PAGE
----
Sobho Gianchandani was born in 1920 at Dokri, a village on the banks of river Indus next to the archaeological  site of Mohenjodaro. Comrade Sobho, as he is lovingly called,  is a Sindhi social scientist, and revolutionary writer. He was the first non-Muslim and non-Urdu recipient of the Pakistan’s top literary Kamal-e-Fun Award (for 2004), which is given every year to an eminent writer in recognition of his life-long achievements in the field of literature.

Comrade Sobho remains a source of inspiration for many generations of activists, writers and social reformers. Mr. Gianchandani has been associated with many political parties and campaign groups, including the Indian National Congress and Khudai Khidmatgar and is the founder of many progressive, democratic and nationalist campaigns in Sindh. After the partition, Pakistani authorities pressured him – like millions of other Sindhi Hindus — to leave Sindh and migrate to India, but Sobho refused, and in consequence he was forbidden to travel abroad until 1998. Sobho was imprisoned for more than a year during the British rule, and after the partition, he fell under the wrath of Pakistani establishment and has many jail sentences to his credit, including one in 1971 for opposing military sponsored genocide in Bangladesh. Comrade Sobho and Mr. G. M. Syed were close associates and comrades in different aspects of the Sindhi rights movement.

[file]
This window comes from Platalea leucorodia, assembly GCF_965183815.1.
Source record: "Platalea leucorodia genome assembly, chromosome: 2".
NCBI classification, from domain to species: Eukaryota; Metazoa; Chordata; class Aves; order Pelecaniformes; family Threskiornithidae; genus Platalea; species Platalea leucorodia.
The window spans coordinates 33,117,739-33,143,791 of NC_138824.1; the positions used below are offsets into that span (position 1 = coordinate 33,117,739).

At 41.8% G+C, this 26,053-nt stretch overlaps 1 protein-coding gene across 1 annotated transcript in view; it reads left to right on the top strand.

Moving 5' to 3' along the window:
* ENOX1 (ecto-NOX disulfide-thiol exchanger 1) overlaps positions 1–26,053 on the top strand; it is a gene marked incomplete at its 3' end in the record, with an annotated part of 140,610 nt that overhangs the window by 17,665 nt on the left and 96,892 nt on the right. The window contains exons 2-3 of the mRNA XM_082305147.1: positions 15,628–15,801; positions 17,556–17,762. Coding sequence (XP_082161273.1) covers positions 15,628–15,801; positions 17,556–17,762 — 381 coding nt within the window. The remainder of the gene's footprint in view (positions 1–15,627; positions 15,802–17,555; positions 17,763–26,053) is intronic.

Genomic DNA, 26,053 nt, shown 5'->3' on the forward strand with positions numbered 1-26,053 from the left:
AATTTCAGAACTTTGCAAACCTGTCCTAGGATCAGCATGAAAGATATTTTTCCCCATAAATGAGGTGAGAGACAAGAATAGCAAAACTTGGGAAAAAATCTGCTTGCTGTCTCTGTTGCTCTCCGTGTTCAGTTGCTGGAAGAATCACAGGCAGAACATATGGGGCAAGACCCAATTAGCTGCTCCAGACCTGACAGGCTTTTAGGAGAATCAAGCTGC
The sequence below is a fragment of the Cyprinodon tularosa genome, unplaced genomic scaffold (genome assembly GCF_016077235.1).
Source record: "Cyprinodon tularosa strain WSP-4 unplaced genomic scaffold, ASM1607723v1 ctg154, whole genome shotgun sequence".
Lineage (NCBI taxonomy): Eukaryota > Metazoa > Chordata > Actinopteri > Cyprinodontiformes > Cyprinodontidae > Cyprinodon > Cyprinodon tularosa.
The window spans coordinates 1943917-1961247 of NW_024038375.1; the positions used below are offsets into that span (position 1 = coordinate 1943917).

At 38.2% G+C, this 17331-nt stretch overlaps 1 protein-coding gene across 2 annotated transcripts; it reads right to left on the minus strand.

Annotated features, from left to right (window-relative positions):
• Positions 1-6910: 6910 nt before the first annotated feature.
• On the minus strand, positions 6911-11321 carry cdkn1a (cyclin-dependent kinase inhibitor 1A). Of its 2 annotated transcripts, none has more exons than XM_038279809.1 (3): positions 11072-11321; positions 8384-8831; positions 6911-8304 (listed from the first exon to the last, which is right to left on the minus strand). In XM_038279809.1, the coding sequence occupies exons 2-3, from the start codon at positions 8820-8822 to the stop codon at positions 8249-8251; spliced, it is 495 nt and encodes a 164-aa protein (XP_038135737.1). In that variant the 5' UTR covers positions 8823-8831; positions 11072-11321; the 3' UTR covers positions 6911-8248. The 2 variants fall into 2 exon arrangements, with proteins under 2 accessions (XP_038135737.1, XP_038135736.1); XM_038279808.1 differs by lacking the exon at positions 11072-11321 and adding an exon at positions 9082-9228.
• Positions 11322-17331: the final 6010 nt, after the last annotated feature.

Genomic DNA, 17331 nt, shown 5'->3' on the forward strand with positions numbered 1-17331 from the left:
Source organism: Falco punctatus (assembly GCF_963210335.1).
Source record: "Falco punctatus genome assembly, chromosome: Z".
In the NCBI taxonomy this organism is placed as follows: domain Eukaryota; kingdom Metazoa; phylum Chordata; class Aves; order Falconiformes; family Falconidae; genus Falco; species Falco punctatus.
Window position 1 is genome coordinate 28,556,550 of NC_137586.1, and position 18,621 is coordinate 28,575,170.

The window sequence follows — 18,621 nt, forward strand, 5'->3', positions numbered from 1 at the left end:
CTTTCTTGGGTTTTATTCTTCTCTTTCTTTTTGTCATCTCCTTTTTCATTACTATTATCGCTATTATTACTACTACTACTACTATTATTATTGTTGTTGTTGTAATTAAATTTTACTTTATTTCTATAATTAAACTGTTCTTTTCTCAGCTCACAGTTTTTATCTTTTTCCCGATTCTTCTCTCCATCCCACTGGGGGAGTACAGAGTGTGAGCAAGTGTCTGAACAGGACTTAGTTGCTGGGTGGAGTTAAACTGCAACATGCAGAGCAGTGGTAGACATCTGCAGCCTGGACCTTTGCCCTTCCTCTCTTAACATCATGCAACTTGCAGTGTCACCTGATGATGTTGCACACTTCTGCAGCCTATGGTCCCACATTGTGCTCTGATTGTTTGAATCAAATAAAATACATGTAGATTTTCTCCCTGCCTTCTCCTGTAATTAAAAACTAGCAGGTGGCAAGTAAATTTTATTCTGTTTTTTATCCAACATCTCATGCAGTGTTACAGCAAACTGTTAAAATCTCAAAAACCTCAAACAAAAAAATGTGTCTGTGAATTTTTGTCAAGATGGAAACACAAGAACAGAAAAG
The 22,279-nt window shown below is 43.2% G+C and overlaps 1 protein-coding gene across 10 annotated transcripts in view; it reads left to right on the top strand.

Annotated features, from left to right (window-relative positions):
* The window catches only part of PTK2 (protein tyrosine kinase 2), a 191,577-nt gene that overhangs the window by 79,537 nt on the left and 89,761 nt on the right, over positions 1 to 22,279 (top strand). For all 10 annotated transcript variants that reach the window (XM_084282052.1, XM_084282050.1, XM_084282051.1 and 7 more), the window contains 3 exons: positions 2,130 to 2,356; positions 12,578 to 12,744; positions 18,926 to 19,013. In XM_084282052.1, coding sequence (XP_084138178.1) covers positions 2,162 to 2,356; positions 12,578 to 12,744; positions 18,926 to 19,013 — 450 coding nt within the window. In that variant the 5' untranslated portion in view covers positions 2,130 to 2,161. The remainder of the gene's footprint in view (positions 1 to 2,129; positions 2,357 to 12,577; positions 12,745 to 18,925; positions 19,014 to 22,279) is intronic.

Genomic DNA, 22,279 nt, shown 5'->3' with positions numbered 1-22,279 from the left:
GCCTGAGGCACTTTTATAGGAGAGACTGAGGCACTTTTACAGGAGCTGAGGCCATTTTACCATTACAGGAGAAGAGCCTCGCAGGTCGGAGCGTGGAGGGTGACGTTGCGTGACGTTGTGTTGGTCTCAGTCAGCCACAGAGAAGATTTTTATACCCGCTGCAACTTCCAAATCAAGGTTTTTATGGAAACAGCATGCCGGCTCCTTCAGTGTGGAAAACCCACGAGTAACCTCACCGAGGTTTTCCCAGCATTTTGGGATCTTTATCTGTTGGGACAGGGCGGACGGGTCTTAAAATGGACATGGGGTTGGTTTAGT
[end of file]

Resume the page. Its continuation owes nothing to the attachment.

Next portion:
In 1938 -39 Comrade Sobho cleared his intermediate and attended Shantiniketin an institution run by Rabindranath Tagore where he was called out by Tagore himself as “the boy from Mohenjodaro”

“I’ve never doubted that Pakistan would overlook my contribution”

Comrade Sobho Gianchandani